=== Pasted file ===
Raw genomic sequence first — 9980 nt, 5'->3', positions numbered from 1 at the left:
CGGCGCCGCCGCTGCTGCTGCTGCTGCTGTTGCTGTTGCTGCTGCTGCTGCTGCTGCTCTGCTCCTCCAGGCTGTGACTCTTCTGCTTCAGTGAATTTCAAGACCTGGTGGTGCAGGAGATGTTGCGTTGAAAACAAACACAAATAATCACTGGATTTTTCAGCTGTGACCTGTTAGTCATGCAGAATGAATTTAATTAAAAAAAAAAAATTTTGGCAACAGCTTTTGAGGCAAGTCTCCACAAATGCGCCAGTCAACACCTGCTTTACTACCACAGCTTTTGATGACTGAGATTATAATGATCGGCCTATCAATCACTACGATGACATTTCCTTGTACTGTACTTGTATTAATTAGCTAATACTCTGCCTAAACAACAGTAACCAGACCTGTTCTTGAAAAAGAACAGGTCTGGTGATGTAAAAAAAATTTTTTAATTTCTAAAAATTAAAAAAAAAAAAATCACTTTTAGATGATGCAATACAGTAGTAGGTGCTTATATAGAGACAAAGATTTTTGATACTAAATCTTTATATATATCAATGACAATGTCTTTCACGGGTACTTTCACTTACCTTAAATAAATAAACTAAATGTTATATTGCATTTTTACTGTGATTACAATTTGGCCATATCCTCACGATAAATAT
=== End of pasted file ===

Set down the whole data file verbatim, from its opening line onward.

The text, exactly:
Raw genomic sequence first — 9980 nt, 5'->3', positions numbered from 1 at the left:
CGGCGCCGCCGCTGCTGCTGCTGCTGCTGTTGCTGTTGCTGCTGCTGCTGCTGCTGCTCTGCTCCTCCAGGCTGTGACTCTTCTGCTTCAGTGAATTTCAAGACCTGGTGGTGCAGGAGATGTTGCGTTGAAAACAAACACAAATAATCACTGGATTTTTCAGCTGTGACCTGTTAGTCATGCAGAATGAATTTAATTAAAAAAAAAAAATTTTGGCAACAGCTTTTGAGGCAAGTCTCCACAAATGCGCCAGTCAACACCTGCTTTACTACCACAGCTTTTGATGACTGAGATTATAATGATCGGCCTATCAATCACTACGATGACATTTCCTTGTACTGTACTTGTATTAATTAGCTAATACTCTGCCTAAACAACAGTAACCAGACCTGTTCTTGAAAAAGAACAGGTCTGGTGATGTAAAAAAAATTTTTTAATTTCTAAAAATTAAAAAAAAAAAAATCACTTTTAGATGATGCAATACAGTAGTAGGTGCTTATATAGAGACAAAGATTTTTGATACTAAATCTTTATATATATCAATGACAATGTCTTTCACGGGTACTTTCACTTACCTTAAATAAATAAACTAAATGTTATATTGCATTTTTACTGTGATTACAATTTGGCCATATCCTCACGATAAATAT